Philadelphia Inquirer, October 7, 1894

I’m not exactly certain how to read the chart. It makes some sense if it is read from the bottom up. Two goals in the first half and three in the second. If that reading is correct the first goal scorer is William Lupton. Since we don’t know when the match kicked off or when Jenkins scored in the other match, we can’t be sure, but obviously a goal six minutes in is pretty early. It is possible though that the newspaper chart could be read in a different way. The goals could be listed in the order they were scored, with the minutes indicating the time remaining in the half, not the time elapsed as is usual today. If this is correct, that means that Connelly (the chart mistakenly lists him as Conley) scored the first goal for New York and not Lupton. Incidentally, we do not have a confirmed first name for this player, but an A T. Connelly played in a friendly against the New York team before the season started and possibly they liked what they saw and signed him to a contract. Another newspaper match report of the game however, indcates that Connelly’s goal came at the 40-minute mark of the first half. That time brings us back to Jenkins’s goal in the Brooklyn versus Boston game. Match reports seem to indicate that his goal came earlier in the half and likely before the 40-minute mark. That would make Albert Jenkins the first to score a goal in the ALPF. Jenkins was born in Smithfield, Rhode Island, on December 21, 1868. His parents immigrated to the US from Ireland and his brother Samuel also played for the Boston squad in the ALPF.

Finally, it is bit easier to identify the first goal scorer in the American Soccer League whose opening day was September 17, 1921. Once again, we have only two matches on the schedule, and both were 0-0 at halftime. In one match Dougie Campbell scored for Philadelphia against J&P Coats in minute 57. So that’s it then? Not so fast. In the other match, Ernest Logan scored for Holyoke Falcos against home side Fall River a few minutes after the second half kick-off. Both matches were scheduled to begin at 3 pm but the Falcos game actually kicked off a few minutes late. Was it delayed enough to mean that Campbell’s strike was the first ASL goal? We will probably never know for certain, but it seems more likely that Logan’s goal would still be first since it was described as coming only a few minutes after the restart.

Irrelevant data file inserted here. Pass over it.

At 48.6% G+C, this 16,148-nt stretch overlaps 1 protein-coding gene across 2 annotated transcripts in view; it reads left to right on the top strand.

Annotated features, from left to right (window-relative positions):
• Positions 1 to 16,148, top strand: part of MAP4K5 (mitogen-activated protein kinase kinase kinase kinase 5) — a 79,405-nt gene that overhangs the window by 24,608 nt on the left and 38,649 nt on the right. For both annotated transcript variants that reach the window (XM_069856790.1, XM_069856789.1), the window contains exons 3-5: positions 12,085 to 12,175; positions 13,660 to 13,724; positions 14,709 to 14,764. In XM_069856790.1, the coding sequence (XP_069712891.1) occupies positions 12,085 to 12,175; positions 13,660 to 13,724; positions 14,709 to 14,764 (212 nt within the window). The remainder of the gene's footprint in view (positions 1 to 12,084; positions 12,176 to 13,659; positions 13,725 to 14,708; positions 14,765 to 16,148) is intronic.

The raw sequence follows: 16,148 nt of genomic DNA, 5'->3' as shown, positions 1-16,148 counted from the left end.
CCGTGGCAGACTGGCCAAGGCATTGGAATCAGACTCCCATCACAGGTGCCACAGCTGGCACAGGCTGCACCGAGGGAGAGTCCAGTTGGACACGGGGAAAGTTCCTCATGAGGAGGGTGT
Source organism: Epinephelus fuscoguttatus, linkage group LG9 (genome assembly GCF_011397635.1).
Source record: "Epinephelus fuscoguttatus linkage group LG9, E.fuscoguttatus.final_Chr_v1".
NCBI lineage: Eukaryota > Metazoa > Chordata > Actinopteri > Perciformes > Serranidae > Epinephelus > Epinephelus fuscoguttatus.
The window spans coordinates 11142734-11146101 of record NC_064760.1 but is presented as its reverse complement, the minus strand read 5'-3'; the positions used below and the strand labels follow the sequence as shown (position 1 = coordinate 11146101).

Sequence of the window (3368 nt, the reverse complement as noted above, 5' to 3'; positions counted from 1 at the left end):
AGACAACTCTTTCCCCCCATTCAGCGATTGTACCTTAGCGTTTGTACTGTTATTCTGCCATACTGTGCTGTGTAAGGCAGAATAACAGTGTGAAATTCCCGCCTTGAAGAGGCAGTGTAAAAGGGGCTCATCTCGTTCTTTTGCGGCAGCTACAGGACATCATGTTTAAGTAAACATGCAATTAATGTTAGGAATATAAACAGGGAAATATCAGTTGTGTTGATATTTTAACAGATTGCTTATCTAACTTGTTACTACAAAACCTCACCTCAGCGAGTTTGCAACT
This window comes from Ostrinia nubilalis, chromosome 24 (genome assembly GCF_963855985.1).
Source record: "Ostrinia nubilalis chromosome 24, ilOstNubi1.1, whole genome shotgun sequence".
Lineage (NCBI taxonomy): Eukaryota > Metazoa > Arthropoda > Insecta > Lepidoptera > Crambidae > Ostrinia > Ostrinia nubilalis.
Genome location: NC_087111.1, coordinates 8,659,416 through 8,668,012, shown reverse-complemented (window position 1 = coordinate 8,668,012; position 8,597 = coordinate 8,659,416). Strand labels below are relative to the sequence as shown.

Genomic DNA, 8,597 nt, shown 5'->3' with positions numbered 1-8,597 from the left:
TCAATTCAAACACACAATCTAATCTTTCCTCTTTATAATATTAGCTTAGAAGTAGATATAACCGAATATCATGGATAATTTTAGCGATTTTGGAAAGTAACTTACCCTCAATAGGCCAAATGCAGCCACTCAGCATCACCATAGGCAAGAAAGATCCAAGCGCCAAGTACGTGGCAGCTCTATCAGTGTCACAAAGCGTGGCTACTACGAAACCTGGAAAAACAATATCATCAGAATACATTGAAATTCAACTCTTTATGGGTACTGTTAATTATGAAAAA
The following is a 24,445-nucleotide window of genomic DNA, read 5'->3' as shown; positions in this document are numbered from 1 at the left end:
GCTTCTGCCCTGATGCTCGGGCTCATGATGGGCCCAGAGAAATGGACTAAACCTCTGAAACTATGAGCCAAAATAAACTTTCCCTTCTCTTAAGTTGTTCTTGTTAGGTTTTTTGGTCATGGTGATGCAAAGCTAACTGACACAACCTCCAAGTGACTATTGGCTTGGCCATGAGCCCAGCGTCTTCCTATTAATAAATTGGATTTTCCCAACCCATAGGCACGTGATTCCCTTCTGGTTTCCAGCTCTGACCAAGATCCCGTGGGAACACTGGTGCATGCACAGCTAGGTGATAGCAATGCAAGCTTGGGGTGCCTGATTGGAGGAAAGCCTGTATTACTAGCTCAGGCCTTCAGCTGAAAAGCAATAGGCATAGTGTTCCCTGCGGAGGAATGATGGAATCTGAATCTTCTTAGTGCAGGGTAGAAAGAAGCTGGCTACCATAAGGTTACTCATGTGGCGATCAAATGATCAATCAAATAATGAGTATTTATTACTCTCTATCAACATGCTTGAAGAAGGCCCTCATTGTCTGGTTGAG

Logan was born on Halloween 1894, just over a week after the death of the nation’s first professional leagues. His parents Samuel and Charlotte came from Ireland, but Ernest was born in Chicopee Falls, Massachusetts. A tall, slender man with blue eyes and light hair, Logan worked in a variety of industrial occupations including one with the curious title of “trouble investigator.” Eventually he relocated to Los Angeles, California, where he died in 1980. I might be biased as a resident of the Bay State, but I like the fact that the first ASL goal was likely scored by a Massachusetts-born player in Fall River. Seems fitting somehow.

Thanks to Dan Creel, @NYSoccerGiants, and Tom McCabe